Now I’ve experienced chronic stress and burnout and my patterns of behaviour were simply to have a weekend away and then I’ll go back to doing exactly what I’d done before and then wonder why a few months later I got that feeling again!

When I started working for myself, I was doing the same thing I did on my management roles, working very long days and thinking I had to keep pushing myself using the same behaviours. I was completely depleted and kept going on to the point my body said it had enough and I developed fibromyalgia.

I wasn’t changing my behaviours and I wasn’t looking after me. Once I had worked on my behaviours, I created a self-care plan to maintain my well-being.

Creating a self-care plan enables you to combat stress, develop physical and mental well-being and build resilience. There are clinical studies that show the effect of having a self-care plan on your well-being and they show that by consistently engaging in these practices you can change your health. If you are already experiencing stress it helps you manage it and stop it getting worse. If you are already burnout, it is a way to ease you out of that place and develop healthy habits and behaviours.

What is a self-care plan?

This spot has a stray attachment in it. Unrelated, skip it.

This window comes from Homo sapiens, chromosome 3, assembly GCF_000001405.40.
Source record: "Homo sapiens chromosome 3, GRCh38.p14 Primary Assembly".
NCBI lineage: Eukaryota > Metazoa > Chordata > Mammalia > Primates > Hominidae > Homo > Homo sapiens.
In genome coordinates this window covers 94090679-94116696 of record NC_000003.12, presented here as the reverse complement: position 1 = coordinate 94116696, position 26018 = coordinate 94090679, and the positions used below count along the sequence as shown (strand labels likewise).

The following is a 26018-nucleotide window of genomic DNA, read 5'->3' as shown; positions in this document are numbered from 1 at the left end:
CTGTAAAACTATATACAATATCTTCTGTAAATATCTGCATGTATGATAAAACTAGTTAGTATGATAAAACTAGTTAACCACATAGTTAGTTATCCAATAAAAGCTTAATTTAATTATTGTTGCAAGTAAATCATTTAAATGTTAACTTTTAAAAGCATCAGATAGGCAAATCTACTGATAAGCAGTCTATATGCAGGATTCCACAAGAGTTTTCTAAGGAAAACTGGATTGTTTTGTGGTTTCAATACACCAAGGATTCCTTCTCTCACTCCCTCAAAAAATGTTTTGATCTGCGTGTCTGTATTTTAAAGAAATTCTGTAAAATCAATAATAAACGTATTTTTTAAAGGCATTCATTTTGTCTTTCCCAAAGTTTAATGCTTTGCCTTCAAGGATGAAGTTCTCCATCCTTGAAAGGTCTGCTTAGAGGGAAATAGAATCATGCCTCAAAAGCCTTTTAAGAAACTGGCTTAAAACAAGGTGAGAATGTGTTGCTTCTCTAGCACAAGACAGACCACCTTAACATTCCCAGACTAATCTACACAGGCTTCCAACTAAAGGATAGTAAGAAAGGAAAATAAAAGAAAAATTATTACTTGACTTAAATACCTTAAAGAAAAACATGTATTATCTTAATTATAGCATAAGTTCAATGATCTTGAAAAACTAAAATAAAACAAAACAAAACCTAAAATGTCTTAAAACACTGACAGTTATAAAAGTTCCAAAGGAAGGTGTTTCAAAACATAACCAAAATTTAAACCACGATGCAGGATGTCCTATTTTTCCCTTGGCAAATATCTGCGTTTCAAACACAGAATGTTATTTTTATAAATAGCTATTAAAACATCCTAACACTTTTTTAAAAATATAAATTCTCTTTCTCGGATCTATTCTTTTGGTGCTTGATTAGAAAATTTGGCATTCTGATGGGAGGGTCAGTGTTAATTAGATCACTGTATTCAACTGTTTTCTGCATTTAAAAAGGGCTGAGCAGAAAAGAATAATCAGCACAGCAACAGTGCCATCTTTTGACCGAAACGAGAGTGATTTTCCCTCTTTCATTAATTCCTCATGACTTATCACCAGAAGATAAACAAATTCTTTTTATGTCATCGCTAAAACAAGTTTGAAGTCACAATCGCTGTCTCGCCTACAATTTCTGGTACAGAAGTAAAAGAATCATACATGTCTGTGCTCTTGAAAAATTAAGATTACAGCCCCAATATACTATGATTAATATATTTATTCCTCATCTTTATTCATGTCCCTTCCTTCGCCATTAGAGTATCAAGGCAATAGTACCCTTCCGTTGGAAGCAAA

It is a plan that enables you to address certain areas of your life and create positive interactions in those areas. These are

  • Your workplace and your professional life or your business
  • The physical or your body
  • The psychological
  • The emotional and
  • The spiritual
  • Relationships

In each of these areas, you look at how you can create more positive experiences. For example, you could look at your work environment - if you work from home, do you have a dedicated place to work? Is it arranged how you would like it to be? Or thinking about the physical, are you getting enough exercise? What can you do to start to make changes to what you eat and drink?

Whilst the self-care plan is about you it is also about how you interact with others and how you give to others, that can also help you feel good.

The idea is not to massively overhaul your life in a way that is not sustainable, it is about making small changes that you do on a regular basis which enable you to be happy and healthy and thriving. It is just one of the pillars of success that I teach my clients.

If you would like to know how to create a self-care plan or work on changing behaviours habits and beliefs, please get in touch and arrange a call.